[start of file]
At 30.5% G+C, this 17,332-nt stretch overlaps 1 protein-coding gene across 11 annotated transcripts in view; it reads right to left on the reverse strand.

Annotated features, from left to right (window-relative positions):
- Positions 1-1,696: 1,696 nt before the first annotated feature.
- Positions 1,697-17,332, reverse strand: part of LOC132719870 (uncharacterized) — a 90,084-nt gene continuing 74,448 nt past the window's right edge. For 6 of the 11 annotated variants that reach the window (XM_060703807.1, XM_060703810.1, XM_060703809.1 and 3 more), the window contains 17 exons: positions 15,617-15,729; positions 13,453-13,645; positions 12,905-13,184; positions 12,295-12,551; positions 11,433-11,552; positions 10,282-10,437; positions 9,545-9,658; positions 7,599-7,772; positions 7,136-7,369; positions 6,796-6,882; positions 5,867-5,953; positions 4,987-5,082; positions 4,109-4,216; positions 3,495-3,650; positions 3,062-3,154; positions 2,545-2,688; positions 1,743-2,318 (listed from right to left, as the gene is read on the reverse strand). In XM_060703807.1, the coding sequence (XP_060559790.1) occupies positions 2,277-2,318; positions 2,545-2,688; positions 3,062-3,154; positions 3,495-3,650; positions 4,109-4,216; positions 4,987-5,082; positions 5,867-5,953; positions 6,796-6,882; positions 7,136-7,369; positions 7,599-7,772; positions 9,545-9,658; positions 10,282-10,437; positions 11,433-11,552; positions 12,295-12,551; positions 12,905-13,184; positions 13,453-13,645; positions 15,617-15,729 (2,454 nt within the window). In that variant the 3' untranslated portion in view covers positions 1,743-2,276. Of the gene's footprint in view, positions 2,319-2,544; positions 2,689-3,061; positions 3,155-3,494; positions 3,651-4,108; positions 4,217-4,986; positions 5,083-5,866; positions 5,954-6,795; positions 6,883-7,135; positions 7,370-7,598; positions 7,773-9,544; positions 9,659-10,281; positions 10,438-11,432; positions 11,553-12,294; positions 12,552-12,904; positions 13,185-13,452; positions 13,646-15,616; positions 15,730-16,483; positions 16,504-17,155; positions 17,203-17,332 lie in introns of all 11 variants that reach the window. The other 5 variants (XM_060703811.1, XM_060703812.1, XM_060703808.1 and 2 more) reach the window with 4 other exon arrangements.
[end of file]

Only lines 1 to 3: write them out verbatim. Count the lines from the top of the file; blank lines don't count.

At 30.5% G+C, this 17,332-nt stretch overlaps 1 protein-coding gene across 11 annotated transcripts in view; it reads right to left on the reverse strand.

Annotated features, from left to right (window-relative positions):
- Positions 1-1,696: 1,696 nt before the first annotated feature.